Top: Our Duffy 37’s numerous windows provide good visibility
but present a challenge when it comes to storage space. A
little creativity and some minor modifications helped make
living aboard for four months easier. Above: Other alterations
to Ebb Tide II included a new mast, a shorepower cable
holder, a hoist and davits, and a 6k W generator. Later, we
added a aft cockpit bimini.
VIOLENT WEATHER IN CHARLESTON
Charleston’s City Marina was supposed to be a one-night stop, but heavy thunderstorms were predicted for
the next day. Wisely, we stayed alongside the marina’s
concrete Mega Dock for another night.
When the evening storm hit, Ebb Tide II was pelted
with 50-knot winds, heavy rain, and dime-size hail.
Several tornadoes touched down, and one was predicted
to form in southwest Charleston—where we were
staying. Knowing the boat wouldn’t survive a tornado,
we stuffed our foul-weather gear with wallets, flashlights,
medicines, and cell phones and were ready to dash for
shelter in a 235-foot steel coastal cruise ship moored
halfway down the dock.
The tornado did touch down a few miles away,
causing serious damage. But we didn’t have to abandon
From Charleston northward, the tide cycle was against
us, with high tides near dusk and dawn. Unlike our
southbound trip, a midday low tide led us through the
Carolinas. We passed Shallotte and Lockwood Folly
Inlets with 2 feet of keel clearance and then approached
shoal-filled New River Inlet an hour after low tide. Idling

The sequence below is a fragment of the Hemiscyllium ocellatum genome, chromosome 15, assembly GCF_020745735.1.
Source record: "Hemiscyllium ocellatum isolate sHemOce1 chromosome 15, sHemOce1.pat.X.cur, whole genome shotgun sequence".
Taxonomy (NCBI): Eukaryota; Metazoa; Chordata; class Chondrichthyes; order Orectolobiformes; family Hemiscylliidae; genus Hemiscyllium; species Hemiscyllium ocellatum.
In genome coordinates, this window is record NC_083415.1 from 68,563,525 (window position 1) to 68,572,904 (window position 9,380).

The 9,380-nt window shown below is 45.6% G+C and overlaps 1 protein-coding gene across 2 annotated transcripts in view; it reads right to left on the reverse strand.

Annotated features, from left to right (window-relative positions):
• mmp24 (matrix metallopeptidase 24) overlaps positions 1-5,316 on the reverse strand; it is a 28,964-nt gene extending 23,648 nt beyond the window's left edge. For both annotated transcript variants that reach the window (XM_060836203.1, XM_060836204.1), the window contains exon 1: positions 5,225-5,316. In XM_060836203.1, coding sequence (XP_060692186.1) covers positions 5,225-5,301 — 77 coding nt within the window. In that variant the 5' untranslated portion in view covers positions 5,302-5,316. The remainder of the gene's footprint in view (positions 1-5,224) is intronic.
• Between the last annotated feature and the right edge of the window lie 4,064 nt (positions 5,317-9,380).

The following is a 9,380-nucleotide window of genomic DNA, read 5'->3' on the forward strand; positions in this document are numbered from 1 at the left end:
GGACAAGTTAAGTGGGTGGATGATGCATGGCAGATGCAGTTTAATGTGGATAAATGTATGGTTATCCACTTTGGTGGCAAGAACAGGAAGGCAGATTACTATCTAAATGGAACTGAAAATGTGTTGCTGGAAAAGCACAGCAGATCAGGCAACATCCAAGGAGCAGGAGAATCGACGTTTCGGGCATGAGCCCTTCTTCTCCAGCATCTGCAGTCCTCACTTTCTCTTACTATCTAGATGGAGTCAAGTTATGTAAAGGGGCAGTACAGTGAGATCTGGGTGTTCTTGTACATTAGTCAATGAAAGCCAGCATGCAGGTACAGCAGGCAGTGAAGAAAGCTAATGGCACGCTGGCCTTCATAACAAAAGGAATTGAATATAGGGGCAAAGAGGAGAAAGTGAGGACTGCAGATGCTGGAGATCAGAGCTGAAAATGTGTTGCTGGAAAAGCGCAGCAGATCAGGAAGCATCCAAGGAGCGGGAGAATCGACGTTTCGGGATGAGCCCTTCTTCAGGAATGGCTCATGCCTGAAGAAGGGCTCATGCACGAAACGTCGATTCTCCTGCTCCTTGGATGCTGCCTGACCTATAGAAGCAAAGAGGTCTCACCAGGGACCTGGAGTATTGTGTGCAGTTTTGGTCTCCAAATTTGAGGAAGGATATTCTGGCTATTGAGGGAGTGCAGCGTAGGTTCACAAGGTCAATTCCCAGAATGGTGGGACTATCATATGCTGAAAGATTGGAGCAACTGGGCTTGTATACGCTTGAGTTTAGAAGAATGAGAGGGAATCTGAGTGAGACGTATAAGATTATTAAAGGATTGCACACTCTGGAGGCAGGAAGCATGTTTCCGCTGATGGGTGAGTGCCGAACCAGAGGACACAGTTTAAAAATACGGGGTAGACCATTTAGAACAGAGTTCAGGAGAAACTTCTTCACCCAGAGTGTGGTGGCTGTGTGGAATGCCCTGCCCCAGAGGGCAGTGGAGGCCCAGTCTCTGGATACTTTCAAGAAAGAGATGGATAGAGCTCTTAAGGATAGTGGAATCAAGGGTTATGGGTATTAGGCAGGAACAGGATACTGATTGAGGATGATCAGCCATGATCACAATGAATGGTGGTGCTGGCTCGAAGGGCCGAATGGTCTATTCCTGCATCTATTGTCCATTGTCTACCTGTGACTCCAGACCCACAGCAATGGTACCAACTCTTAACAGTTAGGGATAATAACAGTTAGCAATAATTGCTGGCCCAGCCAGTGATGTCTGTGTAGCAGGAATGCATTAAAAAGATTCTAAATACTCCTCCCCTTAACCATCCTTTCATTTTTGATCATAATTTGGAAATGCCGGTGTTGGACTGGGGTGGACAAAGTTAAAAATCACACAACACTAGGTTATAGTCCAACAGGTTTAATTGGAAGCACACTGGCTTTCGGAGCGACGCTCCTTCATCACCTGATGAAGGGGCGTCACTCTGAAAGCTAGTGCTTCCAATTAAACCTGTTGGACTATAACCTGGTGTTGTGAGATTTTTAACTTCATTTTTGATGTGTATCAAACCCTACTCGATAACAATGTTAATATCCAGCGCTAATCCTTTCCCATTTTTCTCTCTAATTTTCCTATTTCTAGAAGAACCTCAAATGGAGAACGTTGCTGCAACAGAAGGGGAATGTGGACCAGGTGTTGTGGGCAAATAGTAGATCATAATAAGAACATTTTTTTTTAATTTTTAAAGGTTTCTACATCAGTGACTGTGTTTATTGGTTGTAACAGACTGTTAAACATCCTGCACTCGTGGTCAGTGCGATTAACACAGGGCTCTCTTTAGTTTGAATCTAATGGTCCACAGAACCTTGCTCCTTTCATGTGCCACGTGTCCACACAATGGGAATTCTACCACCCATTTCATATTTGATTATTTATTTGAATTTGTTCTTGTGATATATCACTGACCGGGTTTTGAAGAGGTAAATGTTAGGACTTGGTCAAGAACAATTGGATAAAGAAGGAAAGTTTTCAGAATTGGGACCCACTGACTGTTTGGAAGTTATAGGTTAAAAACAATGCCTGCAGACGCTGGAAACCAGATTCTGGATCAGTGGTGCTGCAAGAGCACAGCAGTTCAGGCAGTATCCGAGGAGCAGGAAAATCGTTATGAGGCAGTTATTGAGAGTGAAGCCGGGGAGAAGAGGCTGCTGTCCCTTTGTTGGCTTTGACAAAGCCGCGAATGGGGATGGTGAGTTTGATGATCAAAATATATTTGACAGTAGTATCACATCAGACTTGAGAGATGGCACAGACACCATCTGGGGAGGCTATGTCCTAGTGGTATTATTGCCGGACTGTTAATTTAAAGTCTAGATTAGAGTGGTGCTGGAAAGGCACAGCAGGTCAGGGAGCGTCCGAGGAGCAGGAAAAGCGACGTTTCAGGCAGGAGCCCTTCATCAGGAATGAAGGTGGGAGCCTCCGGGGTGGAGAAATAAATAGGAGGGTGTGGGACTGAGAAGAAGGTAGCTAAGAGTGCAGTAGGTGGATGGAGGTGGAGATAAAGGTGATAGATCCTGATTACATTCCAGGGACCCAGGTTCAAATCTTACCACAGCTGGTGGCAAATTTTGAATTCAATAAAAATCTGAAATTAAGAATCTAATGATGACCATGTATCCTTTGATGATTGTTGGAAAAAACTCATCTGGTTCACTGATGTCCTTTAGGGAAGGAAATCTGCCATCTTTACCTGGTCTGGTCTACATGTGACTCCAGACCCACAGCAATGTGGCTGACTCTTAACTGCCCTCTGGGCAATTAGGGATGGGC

through carefully, with less than a foot of clearance, we
squeezed past a fishing boat hard aground to starboard.
At low tide, we would have grounded.
ALLIGATOR RIVER BRIDGE
There were 3-foot waves and strong winds as we left
North Carolina’s Alligator River/Pungo River Canal.
Twenty miles ahead was the Alligator River swing
bridge. Three miles out, I called the bridge tender on the
VHF. He advised that he could not open the bridge in
more than 35 knots of wind, adding that he was nearly
at that limit. Then, he said, “Keep ’er coming, captain.”
We closed the bridge at full throttle. I didn’t want to
have to turn back and seek shelter 25 miles away.
At nearly the last moment, the bridge was partially
opened, giving us just enough room to get through while
bouncing and rocking in the roiling water. The bridge
tender told us the winds were predicted to reach
55 knots, and he suggested we stop at the marina
at the base of the bridge, which we did. A half hour
later, I doubled our mooring lines as the winds blew
past 50 knots.
A WILD RIDE IN ALBEMARLE SOUND
After being pummeled by the wind and pelted by
rain overnight, we awoke to a quiet morning. The
winds had calmed, and it looked like we had a good
weather window for the 12-mile Albemarle Sound
crossing, so we were under way before 7: 30 a.m.
The lull lasted about 4 miles. Winds, often stronger
than 35 knots, pushed steep 4-foot and occasional 5-foot
waves at our port bow. Our Duffy likes rough water and
proved her seaworthiness by plowing ahead at 15 knots
through heavy spray and wildly churning water for
nearly 50 minutes. The autopilot steered our boat far
better than I could have.
Leaving the Albemarle, we entered the semi-protected
North River. Two hours later, passing through Coinjock’s
land cut, we lit off the genset to make coffee and warm
the boat. In Currituck Sound, wind and waves returned,